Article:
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group_by() can also be used with the dplyr function mutate() to add columns to a data frame that involve per-group metrics.

Consider the same educational technology company’s enrollments table from the previous exercise:

user_id course quiz_score
1234 learn_r 80
1234 learn_python 95
4567 learn_r 90
4567 learn_python 55

You want to add a new column to the data frame that stores the difference between a row’s quiz_score and the average quiz_score for that row’s course. To add the column:

enrollments %>% group_by(course) %>% mutate(diff_from_course_mean = quiz_score - mean(quiz_score))
• group_by() groups the data frame by course into two groups: learn-r and learn-python
• mutate() will add a new column diff_from_course_mean which is calculated as the difference between a row’s individual quiz_score and the mean(quiz_score) for that row’s group (course)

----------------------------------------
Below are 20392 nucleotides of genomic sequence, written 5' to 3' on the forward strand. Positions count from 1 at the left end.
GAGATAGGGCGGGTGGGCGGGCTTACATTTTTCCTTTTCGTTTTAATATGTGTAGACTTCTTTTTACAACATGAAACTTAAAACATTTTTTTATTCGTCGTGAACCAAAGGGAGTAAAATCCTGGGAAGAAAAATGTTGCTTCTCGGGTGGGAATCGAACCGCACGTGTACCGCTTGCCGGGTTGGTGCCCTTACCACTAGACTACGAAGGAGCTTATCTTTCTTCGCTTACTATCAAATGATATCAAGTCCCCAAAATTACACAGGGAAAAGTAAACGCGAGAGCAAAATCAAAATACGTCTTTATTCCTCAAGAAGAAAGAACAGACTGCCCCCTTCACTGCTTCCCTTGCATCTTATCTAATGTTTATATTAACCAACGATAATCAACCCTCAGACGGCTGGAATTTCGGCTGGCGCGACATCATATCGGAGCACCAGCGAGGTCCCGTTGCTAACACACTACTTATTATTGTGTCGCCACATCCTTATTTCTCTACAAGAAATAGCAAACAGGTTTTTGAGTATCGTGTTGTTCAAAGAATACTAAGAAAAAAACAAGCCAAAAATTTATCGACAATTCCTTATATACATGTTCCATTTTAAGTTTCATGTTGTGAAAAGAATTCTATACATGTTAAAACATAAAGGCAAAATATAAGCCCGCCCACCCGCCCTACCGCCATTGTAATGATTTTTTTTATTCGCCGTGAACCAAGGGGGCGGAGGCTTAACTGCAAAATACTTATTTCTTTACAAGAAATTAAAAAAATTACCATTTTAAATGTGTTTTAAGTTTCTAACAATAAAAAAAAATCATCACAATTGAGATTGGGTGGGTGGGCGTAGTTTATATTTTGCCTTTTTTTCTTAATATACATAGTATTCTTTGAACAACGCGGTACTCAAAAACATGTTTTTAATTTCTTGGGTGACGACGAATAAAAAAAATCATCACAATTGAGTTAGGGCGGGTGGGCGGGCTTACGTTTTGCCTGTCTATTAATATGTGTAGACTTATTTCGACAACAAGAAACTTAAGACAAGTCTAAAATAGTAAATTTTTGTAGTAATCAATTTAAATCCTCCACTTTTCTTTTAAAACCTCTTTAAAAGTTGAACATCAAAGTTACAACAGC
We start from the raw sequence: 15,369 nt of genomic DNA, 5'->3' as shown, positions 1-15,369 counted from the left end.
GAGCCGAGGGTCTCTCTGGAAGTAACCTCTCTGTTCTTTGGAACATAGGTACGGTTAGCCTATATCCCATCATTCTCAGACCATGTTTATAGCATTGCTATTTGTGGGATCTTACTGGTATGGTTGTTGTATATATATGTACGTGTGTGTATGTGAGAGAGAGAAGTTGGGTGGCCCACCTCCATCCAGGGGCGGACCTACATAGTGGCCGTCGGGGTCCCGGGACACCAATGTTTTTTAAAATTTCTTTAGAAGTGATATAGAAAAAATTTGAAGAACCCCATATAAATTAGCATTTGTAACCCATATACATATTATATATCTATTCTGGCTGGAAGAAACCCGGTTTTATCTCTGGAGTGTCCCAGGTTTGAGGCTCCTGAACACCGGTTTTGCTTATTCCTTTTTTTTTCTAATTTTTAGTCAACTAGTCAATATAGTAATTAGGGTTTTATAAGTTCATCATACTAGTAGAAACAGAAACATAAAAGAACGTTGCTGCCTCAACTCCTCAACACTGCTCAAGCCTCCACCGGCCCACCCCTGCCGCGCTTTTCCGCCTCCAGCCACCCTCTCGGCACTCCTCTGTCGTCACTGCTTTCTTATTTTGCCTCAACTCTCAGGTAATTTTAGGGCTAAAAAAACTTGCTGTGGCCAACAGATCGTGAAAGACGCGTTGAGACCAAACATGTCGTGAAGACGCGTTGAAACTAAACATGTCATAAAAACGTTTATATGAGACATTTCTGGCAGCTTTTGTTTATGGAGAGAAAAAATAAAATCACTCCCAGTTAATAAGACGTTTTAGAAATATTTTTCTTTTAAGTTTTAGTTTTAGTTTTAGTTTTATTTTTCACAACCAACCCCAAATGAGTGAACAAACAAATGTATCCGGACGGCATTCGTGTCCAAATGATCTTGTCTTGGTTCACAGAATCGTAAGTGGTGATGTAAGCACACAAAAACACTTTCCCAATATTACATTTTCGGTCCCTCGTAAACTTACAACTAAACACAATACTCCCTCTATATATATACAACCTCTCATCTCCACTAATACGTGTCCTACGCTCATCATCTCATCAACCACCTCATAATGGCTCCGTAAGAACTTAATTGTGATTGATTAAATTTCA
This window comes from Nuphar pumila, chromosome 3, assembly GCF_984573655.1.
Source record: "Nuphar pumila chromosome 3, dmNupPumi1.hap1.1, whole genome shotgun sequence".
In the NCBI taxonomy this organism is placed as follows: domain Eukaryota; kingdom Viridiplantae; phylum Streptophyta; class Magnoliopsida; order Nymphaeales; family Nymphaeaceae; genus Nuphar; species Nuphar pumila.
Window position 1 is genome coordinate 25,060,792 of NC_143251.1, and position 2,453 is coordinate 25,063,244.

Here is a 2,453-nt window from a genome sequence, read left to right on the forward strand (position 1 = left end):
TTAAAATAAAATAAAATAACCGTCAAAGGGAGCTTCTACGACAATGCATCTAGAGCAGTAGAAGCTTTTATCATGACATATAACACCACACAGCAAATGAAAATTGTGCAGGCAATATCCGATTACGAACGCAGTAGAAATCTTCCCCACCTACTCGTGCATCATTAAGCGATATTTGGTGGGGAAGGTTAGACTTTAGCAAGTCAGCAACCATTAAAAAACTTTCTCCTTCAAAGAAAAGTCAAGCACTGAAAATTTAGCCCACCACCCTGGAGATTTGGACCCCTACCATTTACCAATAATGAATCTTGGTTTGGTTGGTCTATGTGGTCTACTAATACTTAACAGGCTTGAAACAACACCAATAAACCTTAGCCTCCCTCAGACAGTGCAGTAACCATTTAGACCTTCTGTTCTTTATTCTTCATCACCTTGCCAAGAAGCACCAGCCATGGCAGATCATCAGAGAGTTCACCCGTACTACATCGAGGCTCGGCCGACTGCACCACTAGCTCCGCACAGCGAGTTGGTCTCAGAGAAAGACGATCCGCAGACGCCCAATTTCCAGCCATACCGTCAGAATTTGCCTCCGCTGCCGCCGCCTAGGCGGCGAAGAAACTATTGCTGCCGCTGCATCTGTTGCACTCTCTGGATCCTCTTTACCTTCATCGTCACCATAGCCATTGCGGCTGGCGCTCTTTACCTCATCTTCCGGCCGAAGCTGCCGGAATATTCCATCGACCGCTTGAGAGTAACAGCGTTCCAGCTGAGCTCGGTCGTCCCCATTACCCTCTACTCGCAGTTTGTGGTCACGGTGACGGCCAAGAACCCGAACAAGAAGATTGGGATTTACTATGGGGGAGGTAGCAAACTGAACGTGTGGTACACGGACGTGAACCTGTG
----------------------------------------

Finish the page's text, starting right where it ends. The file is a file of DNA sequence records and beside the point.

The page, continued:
The resulting data frame would look like this:

user_id course quiz_score diff_from_course_mean
1234 learn_r 80 -5
1234 learn_python 95 20
4567 learn_r 90 5
4567 learn_python 55 -20
• The average quiz_score for the learn-r course is 85, so diff_from_course_mean is calculated as quiz_score - 85 for all the rows of enrollments with a value of learn-r in the course column.
• The average quiz_score for the learn-python course is 75, so diff_from_course_mean is calculated as quiz_score - 75 for all the rows of enrollments with a value of learn-python in the course column.

Instructions

1.

You want to be able to tell how expensive each order is compared to the average price of orders with the same shoe_type.

Group orders by shoe_type and create a new column named diff_from_shoe_type_mean that stores the difference in price between an orders price and the average price of orders with the same shoe_type. Save the result to diff_from_mean, and view it.

Don’t forget to include na.rm = TRUE as an argument in the summary function you call!